The roof of the house had a hole blasted out of it, beneath which we sleep, the two of us forced into a shared sleeping bag.
I held her tighter still in my arms, pressing her warmth against me.
My face is buried in her black curls that have gone unwashed so long. No longer is their the sweet smell of strawberry shampoo lingering in them.
Still it smells sweet to me.
The stars were clouds of whiteness in the stark darkness. The moon was hiding it’s face behind a veil of passing clouds.
She squeezes my hands in hers, murmurs secrets, whispers the name of God that had passed from all knowing.
The stars are not angels watching, but they are all that light us now.
The world man built is wiped clean. The cities empty. The sky without eyes.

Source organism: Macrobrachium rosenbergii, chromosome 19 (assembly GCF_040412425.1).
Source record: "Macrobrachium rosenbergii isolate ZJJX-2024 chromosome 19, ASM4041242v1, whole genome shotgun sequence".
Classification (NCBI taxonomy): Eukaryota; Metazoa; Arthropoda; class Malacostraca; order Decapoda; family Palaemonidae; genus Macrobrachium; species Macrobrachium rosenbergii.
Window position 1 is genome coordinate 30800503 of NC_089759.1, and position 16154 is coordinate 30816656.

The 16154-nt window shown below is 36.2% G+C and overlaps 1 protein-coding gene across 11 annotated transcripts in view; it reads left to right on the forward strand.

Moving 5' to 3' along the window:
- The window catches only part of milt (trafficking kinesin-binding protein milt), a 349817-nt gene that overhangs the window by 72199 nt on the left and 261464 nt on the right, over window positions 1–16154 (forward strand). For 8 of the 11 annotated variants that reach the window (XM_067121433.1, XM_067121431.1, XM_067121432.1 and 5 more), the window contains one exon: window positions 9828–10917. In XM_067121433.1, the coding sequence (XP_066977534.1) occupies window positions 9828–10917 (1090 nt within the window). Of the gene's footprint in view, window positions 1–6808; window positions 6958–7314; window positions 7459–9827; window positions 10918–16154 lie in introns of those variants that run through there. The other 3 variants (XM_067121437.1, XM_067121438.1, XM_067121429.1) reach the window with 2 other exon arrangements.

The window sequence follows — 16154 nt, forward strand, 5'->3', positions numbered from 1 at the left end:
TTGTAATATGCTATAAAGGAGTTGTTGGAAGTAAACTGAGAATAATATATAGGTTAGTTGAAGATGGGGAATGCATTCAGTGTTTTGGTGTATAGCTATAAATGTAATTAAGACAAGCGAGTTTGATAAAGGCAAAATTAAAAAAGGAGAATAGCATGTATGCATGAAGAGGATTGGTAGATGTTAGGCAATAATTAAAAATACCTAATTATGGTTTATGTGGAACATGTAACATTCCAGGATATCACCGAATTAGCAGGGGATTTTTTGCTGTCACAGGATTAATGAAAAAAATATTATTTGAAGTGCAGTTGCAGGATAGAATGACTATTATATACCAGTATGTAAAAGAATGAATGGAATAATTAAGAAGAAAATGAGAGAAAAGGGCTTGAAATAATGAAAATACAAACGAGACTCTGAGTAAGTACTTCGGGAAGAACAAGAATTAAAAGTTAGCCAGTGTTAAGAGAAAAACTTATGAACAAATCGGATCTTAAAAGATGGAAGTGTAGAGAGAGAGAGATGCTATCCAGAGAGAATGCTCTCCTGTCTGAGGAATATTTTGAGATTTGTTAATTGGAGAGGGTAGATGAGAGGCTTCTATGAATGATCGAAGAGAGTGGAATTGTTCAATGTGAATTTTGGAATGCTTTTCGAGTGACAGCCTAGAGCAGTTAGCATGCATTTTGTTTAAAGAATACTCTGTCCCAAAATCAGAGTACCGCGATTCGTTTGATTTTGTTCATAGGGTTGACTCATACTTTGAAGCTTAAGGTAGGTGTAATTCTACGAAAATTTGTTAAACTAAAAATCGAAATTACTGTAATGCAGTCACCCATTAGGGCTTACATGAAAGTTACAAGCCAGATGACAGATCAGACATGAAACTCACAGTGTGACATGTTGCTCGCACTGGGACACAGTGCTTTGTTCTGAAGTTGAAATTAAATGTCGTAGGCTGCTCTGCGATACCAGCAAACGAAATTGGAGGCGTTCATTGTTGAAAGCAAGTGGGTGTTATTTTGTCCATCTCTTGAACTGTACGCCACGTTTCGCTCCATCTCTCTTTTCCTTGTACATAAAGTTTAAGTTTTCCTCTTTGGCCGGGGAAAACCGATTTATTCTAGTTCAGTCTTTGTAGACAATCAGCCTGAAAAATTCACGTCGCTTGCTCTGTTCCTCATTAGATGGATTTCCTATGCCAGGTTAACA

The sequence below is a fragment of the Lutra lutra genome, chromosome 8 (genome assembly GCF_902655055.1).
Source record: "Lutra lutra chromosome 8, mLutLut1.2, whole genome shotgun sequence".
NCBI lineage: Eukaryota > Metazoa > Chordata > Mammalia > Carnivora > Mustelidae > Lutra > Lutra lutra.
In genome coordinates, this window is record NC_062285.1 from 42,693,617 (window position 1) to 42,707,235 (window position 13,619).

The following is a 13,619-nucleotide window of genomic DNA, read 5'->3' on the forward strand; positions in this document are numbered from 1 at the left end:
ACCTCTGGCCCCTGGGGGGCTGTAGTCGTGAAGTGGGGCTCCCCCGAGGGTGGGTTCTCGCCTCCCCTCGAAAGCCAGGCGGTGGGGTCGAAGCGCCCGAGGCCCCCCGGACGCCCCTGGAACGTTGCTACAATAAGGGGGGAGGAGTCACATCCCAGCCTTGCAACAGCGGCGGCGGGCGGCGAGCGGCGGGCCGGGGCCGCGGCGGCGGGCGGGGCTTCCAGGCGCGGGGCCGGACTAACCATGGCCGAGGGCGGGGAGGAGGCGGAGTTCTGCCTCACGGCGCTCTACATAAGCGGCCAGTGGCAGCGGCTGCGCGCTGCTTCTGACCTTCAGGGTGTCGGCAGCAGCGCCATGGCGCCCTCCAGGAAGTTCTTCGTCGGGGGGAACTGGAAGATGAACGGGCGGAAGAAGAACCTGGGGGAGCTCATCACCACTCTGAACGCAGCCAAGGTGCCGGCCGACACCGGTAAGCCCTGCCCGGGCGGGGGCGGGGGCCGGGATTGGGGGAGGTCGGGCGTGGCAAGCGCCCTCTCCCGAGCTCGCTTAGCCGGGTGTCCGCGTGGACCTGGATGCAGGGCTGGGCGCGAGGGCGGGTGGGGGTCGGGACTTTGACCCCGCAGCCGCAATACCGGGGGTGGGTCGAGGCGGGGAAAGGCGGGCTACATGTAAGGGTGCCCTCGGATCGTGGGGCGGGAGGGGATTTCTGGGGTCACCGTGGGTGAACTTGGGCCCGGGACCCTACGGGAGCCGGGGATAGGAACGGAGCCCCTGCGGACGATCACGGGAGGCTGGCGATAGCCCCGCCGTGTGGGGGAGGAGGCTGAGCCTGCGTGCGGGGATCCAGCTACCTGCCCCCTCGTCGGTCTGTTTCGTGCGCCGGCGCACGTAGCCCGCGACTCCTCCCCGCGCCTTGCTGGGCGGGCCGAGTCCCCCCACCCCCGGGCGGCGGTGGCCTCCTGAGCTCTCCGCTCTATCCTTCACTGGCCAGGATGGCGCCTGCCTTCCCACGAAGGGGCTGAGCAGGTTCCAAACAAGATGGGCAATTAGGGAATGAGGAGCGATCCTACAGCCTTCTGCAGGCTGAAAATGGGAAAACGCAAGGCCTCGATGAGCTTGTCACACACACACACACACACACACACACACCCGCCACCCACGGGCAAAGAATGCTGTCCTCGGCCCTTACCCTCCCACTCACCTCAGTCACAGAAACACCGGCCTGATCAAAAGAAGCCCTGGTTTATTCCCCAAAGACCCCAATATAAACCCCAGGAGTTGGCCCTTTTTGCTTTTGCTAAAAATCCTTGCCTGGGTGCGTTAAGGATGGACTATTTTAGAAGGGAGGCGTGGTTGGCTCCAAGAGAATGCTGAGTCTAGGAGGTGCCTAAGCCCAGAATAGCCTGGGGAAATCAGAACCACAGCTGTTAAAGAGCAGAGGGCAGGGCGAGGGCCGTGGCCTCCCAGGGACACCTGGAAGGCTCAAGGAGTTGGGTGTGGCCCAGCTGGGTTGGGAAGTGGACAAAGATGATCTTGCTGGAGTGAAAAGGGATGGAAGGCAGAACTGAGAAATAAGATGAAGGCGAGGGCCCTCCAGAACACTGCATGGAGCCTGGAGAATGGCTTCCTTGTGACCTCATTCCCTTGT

We sleep in this house with it’s blasted roof, on a hard, uncarpeted floor. Drifting in and out of dreams. We hold to tight to each other, making sure each is still there when we wake.
Dreams of light and a garden and healing waters.
We dream of a child coming to us.
Two of us make one. Two made one make something new.
The child is dreaming even before coming to us.
The seed is planted, shall it grow?
High in the plains we’ve found a place to hide, a kind of Eden among the tall grasses and harsh hills and endless winds that blow through us like we were ghosts and not at all flesh.
If the child comes, faceless and new and too soon filled with sorrows, will it be like us, lost ones unsure and broken?
Is failure the soul of flesh?
Will there be another waiting for him? Will the flesh of humans fall away?
Me and her, in this house with it’s blasted roof, sleeping beneath the soft light of the stars, hold onto to life, and to the dream of something good.
The garden is ever and always out of reach.